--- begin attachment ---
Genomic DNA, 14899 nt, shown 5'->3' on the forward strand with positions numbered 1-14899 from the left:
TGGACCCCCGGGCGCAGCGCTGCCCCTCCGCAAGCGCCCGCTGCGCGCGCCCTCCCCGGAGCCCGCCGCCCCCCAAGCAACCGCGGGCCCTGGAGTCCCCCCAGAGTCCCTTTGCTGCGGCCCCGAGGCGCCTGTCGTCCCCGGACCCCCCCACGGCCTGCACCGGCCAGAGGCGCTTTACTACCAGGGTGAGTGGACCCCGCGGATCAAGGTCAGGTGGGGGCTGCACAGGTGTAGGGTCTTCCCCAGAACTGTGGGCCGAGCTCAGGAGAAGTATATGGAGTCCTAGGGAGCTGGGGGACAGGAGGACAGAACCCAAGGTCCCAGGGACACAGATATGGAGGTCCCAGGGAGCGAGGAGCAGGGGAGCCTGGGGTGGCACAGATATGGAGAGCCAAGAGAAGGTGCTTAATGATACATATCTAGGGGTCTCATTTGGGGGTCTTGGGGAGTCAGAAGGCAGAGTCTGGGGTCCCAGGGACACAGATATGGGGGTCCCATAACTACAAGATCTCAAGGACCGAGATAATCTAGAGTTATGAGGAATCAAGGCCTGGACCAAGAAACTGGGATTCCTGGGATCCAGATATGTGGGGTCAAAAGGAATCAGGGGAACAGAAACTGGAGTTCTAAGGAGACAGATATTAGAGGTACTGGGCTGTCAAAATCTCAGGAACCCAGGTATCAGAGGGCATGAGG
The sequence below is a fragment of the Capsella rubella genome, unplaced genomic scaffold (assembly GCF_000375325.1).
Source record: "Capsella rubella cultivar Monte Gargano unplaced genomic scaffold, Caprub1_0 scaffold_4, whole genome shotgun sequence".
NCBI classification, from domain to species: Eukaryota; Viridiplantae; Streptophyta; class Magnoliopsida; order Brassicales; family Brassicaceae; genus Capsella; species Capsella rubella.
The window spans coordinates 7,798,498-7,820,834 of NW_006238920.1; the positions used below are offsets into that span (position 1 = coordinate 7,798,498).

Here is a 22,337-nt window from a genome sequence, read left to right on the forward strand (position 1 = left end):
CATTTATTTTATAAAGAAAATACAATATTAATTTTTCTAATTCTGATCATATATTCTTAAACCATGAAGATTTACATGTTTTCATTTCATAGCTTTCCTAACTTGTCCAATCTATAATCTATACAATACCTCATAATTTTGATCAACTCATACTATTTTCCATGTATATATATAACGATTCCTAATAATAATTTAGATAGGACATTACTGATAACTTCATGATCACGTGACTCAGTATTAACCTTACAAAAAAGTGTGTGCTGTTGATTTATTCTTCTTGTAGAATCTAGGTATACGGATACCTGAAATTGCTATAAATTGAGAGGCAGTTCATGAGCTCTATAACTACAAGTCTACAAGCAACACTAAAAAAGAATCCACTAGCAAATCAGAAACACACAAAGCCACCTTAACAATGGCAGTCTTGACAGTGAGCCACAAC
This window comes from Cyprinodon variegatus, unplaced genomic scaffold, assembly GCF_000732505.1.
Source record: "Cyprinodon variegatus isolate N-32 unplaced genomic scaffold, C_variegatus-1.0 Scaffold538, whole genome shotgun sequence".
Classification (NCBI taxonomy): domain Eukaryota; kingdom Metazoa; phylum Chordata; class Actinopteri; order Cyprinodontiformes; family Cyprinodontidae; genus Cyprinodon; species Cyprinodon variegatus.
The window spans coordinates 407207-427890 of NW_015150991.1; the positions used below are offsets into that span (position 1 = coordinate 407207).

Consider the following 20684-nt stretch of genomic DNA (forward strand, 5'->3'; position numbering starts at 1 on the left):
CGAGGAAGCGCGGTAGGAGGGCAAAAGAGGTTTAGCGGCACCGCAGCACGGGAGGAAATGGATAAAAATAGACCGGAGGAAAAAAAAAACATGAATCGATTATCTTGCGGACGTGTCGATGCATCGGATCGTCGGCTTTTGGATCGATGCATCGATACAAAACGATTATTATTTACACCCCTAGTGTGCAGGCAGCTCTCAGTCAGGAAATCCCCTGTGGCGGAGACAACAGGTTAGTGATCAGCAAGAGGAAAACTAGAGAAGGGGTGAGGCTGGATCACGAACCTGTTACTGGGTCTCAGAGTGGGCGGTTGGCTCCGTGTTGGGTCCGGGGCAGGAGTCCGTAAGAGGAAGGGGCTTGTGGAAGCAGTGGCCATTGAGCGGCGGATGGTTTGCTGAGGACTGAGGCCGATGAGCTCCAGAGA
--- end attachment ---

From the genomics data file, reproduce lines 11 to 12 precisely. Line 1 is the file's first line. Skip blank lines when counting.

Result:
Classification (NCBI taxonomy): domain Eukaryota; kingdom Metazoa; phylum Chordata; class Actinopteri; order Cyprinodontiformes; family Cyprinodontidae; genus Cyprinodon; species Cyprinodon variegatus.
The window spans coordinates 407207-427890 of NW_015150991.1; the positions used below are offsets into that span (position 1 = coordinate 407207).